Bennet Omalu Net Worth 2022 – Salary, Income, Earnings

Bennet Omalu Net Worth

Bennet Omalu has an estimated net worth of $1 million. Bennet Omalu discovered Chronic Traumatic Encephalopathy in former football players, sparking years of denial from the NFL and the creation of a movie about his life’s work. He earns most of his work on medical research. 

Bennet Omalu received his medical degree from the University of Nigeria before continuing his education in the United States. In 2002, he discovered a degenerative disease in the brain of former NFL player Mike Webster and named it chronic traumatic encephalopathy (CTE).

The NFL rebuffed his efforts to raise awareness of CTE, but mounting evidence eventually forced the league to make concessions. Will Smith played Omalu in the 2015 film Concussion, which portrayed the Nigerian-born doctor.

To calculate the net worth of Bennet Omalu, subtract all his liabilities from his total assets. Investments, savings, cash deposits, and any equity he has in a house, car, or other similar asset are included in the total assets.

All debts, such as personal loans and mortgages, are included in total liabilities. 

Here’s the breakdown of his net worth:

Name: Bennet Omalu
Net Worth: $1 Million
Monthly Salary: $15 Thousand
Annual Income: $200 Thousand
Source of Wealth: Medical Research

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Early Years and Career

Bennet Ifeakandu Omalu was born in Nnokwa, Nigeria, in September 1968, during the Nigerian Civil War. The conflict had forced his family to leave their gated compound in Enugwu-Ukwu, but they were eventually able to return and resume their comfortable lifestyle.

Omalu, the sixth of seven children born to a civil engineer and a seamstress, was a shy but talented student with a vivid imagination. He was admitted to the Federal Government College in Enugu when he was 12 years old and aspired to be an airline pilot. He did, however, begin medical school at the University of Nigeria when he was 15 years old.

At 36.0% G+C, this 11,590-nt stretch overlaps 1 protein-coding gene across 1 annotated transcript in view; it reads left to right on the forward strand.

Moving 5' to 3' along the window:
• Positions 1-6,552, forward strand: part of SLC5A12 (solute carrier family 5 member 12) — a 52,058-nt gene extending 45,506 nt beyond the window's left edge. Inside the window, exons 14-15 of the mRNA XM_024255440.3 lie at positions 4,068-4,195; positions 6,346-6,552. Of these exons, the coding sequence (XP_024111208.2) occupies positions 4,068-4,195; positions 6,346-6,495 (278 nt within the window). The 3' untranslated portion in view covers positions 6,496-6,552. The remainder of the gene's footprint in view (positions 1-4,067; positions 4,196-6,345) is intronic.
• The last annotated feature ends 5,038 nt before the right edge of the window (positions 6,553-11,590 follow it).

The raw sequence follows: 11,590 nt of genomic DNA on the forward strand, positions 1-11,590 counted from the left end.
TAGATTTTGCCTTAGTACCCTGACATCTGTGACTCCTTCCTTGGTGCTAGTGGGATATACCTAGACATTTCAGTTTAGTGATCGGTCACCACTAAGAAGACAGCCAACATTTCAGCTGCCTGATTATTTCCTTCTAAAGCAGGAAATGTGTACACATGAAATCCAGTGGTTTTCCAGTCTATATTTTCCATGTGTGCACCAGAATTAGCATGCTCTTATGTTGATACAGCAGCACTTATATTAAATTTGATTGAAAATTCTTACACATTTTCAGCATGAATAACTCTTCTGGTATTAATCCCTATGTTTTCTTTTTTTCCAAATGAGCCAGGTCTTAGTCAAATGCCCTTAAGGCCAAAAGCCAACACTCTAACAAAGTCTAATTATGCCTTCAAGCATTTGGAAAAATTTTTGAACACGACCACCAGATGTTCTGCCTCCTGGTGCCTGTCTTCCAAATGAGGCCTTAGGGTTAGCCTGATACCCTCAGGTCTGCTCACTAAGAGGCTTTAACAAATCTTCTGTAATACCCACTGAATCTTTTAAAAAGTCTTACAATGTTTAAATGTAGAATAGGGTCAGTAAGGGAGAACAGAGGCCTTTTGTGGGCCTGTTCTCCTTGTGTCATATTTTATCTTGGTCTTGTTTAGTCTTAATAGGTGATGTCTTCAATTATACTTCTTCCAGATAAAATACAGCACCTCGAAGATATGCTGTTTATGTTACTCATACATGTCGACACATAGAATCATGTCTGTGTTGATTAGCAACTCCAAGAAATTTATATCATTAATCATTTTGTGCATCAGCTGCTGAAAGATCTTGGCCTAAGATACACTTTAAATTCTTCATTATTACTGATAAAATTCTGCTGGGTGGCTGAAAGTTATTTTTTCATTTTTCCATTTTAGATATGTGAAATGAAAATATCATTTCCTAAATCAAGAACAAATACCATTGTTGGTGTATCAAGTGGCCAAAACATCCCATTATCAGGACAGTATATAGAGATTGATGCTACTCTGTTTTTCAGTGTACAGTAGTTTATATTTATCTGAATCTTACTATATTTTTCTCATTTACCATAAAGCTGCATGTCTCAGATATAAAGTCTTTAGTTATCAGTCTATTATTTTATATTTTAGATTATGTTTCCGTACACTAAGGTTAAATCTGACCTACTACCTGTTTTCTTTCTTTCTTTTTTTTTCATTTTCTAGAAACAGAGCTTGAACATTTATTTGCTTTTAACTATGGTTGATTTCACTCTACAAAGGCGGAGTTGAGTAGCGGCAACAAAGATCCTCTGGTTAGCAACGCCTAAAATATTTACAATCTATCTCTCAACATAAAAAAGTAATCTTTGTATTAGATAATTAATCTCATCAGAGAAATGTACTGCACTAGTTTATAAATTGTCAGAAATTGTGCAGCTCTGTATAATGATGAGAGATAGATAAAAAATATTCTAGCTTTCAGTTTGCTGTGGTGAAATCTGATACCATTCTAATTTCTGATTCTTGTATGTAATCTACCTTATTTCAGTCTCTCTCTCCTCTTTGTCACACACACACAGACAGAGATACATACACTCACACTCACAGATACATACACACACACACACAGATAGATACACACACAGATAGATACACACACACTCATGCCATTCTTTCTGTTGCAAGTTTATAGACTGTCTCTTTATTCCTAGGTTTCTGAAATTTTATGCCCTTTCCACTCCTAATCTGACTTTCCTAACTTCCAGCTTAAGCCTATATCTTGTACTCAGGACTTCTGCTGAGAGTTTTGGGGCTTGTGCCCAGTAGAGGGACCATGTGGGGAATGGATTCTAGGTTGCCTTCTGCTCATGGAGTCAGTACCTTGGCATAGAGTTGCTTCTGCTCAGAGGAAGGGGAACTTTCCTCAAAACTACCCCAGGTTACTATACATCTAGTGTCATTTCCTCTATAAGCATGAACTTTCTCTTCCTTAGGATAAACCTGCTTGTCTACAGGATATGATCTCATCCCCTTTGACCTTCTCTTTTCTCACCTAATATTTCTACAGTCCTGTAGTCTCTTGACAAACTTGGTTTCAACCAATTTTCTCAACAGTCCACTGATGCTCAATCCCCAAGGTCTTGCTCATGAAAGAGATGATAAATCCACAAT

After receiving his degree in 1990, Omalu interned at Jos University Hospital before being accepted into the University of Washington’s visiting scholar program in 1994. He then completed his residency at Harlem Hospital Center, where he discovered a passion for pathology.

Omalu moved to Pittsburgh in 1999 to train at the Allegheny County Coroner’s Office under noted pathologist Cyril Wecht. He completed a fellowship in neuropathology in 2002 and a master’s degree in public health and epidemiology in 2004 at the University of Pittsburgh.

Discovery of CTE 

Omalu examined the body of Mike Webster, a former NFL player with the Pittsburgh Steelers, while working at the coroner’s office in September 2002. Webster had exhibited troubling patterns of behavior prior to his death from a heart attack at the age of 50, and Omalu was curious what clues the former player’s brain would reveal.

Omalu discovered clumps of tau proteins in the brain after careful examination, which impair function when they accumulate. It was similar to “dementia pugilista,” a degenerative disease first observed in boxers decades ago, though it had not yet been linked to football players.

After consulting with top faculty members at the University of Pittsburgh, Omalu named the condition chronic traumatic encephalopathy (CTE) and submitted a paper to the medical journal Neurosurgery titled “Chronic Traumatic Encephalopathy in a National Football League Player.”

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NFL Denial of CTE

The NFL’s Mild Traumatic Brain Injury (MTBI) Committee demanded a retraction after the paper was published in July 2005, according to the editorial board of Neurosurgery.